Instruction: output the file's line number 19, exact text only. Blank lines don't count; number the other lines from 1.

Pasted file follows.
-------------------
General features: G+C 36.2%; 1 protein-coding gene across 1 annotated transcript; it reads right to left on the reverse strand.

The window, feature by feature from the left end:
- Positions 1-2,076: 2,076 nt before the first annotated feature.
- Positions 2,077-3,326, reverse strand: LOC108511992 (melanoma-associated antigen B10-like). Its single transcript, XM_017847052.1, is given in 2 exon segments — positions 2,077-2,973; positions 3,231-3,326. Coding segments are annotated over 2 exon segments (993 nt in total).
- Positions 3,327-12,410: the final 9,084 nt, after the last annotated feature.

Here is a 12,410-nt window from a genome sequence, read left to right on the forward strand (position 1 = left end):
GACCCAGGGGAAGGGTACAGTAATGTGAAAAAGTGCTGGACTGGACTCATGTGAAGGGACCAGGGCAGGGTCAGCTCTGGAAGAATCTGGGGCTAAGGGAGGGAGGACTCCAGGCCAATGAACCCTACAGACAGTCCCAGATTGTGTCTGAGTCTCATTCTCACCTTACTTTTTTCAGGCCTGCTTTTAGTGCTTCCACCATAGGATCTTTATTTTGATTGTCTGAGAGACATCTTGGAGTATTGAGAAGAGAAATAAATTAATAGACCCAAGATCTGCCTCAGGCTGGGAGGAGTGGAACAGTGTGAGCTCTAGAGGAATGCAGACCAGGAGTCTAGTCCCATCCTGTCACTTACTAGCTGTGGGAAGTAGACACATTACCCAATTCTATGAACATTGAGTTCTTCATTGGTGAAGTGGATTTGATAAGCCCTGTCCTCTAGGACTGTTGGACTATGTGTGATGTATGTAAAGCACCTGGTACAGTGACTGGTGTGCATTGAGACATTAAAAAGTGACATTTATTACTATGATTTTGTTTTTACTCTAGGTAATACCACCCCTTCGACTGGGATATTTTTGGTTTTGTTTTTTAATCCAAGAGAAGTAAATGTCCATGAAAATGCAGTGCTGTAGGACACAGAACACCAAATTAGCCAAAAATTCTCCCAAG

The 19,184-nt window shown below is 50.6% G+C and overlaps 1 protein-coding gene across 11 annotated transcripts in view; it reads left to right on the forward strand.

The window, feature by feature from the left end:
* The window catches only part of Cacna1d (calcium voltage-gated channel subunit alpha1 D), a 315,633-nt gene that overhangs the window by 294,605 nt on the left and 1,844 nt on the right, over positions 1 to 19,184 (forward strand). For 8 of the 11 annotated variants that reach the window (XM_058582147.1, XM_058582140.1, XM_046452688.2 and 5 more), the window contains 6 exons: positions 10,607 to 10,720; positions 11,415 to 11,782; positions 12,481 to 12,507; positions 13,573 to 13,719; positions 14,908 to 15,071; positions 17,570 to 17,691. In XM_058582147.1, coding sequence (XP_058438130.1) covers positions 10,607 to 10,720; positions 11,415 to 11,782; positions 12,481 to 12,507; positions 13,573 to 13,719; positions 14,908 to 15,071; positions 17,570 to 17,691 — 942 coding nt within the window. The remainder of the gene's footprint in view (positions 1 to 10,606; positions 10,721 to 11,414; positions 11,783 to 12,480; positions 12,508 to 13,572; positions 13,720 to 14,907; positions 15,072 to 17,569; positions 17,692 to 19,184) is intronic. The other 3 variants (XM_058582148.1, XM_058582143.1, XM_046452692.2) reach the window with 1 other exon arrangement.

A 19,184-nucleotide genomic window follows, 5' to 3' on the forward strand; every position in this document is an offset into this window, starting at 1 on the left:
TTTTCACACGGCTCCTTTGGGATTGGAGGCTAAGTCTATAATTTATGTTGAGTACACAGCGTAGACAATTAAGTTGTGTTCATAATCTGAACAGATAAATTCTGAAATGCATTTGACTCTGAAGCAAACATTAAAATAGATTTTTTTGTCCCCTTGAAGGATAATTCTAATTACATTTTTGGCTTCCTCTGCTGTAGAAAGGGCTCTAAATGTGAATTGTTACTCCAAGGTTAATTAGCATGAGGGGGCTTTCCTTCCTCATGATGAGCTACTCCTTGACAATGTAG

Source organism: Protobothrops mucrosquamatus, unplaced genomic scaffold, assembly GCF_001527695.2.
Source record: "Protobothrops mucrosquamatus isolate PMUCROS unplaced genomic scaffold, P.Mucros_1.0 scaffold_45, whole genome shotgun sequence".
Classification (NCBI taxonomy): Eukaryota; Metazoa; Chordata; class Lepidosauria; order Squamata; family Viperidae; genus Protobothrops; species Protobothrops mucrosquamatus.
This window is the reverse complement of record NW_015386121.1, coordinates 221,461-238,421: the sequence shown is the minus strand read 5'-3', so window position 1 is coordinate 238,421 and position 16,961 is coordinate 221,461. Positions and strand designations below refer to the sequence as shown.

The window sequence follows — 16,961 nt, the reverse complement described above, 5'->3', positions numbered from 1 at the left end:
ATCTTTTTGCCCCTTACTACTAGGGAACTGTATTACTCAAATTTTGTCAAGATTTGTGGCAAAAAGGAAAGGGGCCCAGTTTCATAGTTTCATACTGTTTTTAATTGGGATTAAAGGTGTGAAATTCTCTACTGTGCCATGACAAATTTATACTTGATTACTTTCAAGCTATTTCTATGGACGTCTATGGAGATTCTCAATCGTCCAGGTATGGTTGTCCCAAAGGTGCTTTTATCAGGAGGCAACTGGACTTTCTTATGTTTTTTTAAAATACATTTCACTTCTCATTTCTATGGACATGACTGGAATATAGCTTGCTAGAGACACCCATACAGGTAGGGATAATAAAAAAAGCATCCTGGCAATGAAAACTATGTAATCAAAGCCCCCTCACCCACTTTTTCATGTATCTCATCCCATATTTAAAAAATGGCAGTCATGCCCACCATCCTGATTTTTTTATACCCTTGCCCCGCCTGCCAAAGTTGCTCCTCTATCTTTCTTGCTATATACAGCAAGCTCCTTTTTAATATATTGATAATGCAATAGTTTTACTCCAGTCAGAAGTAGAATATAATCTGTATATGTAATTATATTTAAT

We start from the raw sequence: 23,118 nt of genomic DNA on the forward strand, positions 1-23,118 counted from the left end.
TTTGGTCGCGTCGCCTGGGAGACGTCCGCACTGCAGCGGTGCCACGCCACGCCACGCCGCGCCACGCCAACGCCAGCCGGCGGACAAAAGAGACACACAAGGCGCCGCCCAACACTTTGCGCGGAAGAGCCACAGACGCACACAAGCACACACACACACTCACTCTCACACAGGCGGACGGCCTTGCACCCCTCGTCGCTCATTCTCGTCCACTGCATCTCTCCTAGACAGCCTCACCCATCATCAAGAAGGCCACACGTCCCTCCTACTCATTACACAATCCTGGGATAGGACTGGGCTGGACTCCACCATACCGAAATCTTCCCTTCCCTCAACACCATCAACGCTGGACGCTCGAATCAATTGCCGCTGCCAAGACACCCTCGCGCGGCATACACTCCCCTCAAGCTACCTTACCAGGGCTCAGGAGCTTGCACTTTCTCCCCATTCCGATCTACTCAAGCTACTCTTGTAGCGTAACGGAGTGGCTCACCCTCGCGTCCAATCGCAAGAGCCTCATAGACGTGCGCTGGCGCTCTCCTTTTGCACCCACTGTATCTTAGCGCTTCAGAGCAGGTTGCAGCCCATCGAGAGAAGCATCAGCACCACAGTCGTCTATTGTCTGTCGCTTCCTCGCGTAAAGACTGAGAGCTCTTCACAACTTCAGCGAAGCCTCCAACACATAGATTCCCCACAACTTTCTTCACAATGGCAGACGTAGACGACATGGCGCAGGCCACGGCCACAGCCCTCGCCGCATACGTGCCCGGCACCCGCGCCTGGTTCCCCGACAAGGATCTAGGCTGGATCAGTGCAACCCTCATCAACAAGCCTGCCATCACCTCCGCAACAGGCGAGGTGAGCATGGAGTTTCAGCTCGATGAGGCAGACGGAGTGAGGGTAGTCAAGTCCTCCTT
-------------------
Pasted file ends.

We start from the raw sequence: 23,118 nt of genomic DNA on the forward strand, positions 1-23,118 counted from the left end.